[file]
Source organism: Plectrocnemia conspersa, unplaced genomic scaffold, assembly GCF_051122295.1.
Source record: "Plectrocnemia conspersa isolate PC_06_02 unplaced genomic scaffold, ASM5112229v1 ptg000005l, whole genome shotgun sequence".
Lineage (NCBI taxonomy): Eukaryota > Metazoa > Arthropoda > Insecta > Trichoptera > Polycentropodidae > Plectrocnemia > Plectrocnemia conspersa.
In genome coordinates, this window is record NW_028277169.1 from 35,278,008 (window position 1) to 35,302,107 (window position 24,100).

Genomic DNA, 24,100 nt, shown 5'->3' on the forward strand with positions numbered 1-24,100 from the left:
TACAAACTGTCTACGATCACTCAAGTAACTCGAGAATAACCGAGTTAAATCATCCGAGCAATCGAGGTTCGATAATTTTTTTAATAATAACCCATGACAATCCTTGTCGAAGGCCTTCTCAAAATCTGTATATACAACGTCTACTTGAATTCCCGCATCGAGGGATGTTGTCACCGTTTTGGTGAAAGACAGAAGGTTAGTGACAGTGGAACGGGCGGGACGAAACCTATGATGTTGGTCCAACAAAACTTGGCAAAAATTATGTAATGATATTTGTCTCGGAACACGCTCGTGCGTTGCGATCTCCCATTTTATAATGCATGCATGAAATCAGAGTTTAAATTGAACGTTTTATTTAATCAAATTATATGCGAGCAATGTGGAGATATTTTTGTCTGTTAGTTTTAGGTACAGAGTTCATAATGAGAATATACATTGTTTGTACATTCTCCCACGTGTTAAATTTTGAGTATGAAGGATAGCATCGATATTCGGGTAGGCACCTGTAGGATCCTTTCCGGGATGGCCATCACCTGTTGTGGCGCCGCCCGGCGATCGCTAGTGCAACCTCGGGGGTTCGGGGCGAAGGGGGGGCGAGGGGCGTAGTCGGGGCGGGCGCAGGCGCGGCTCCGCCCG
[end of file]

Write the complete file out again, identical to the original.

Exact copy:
Source organism: Plectrocnemia conspersa, unplaced genomic scaffold, assembly GCF_051122295.1.
Source record: "Plectrocnemia conspersa isolate PC_06_02 unplaced genomic scaffold, ASM5112229v1 ptg000005l, whole genome shotgun sequence".
Lineage (NCBI taxonomy): Eukaryota > Metazoa > Arthropoda > Insecta > Trichoptera > Polycentropodidae > Plectrocnemia > Plectrocnemia conspersa.
In genome coordinates, this window is record NW_028277169.1 from 35,278,008 (window position 1) to 35,302,107 (window position 24,100).

Genomic DNA, 24,100 nt, shown 5'->3' on the forward strand with positions numbered 1-24,100 from the left:
TACAAACTGTCTACGATCACTCAAGTAACTCGAGAATAACCGAGTTAAATCATCCGAGCAATCGAGGTTCGATAATTTTTTTAATAATAACCCATGACAATCCTTGTCGAAGGCCTTCTCAAAATCTGTATATACAACGTCTACTTGAATTCCCGCATCGAGGGATGTTGTCACCGTTTTGGTGAAAGACAGAAGGTTAGTGACAGTGGAACGGGCGGGACGAAACCTATGATGTTGGTCCAACAAAACTTGGCAAAAATTATGTAATGATATTTGTCTCGGAACACGCTCGTGCGTTGCGATCTCCCATTTTATAATGCATGCATGAAATCAGAGTTTAAATTGAACGTTTTATTTAATCAAATTATATGCGAGCAATGTGGAGATATTTTTGTCTGTTAGTTTTAGGTACAGAGTTCATAATGAGAATATACATTGTTTGTACATTCTCCCACGTGTTAAATTTTGAGTATGAAGGATAGCATCGATATTCGGGTAGGCACCTGTAGGATCCTTTCCGGGATGGCCATCACCTGTTGTGGCGCCGCCCGGCGATCGCTAGTGCAACCTCGGGGGTTCGGGGCGAAGGGGGGGCGAGGGGCGTAGTCGGGGCGGGCGCAGGCGCGGCTCCGCCCG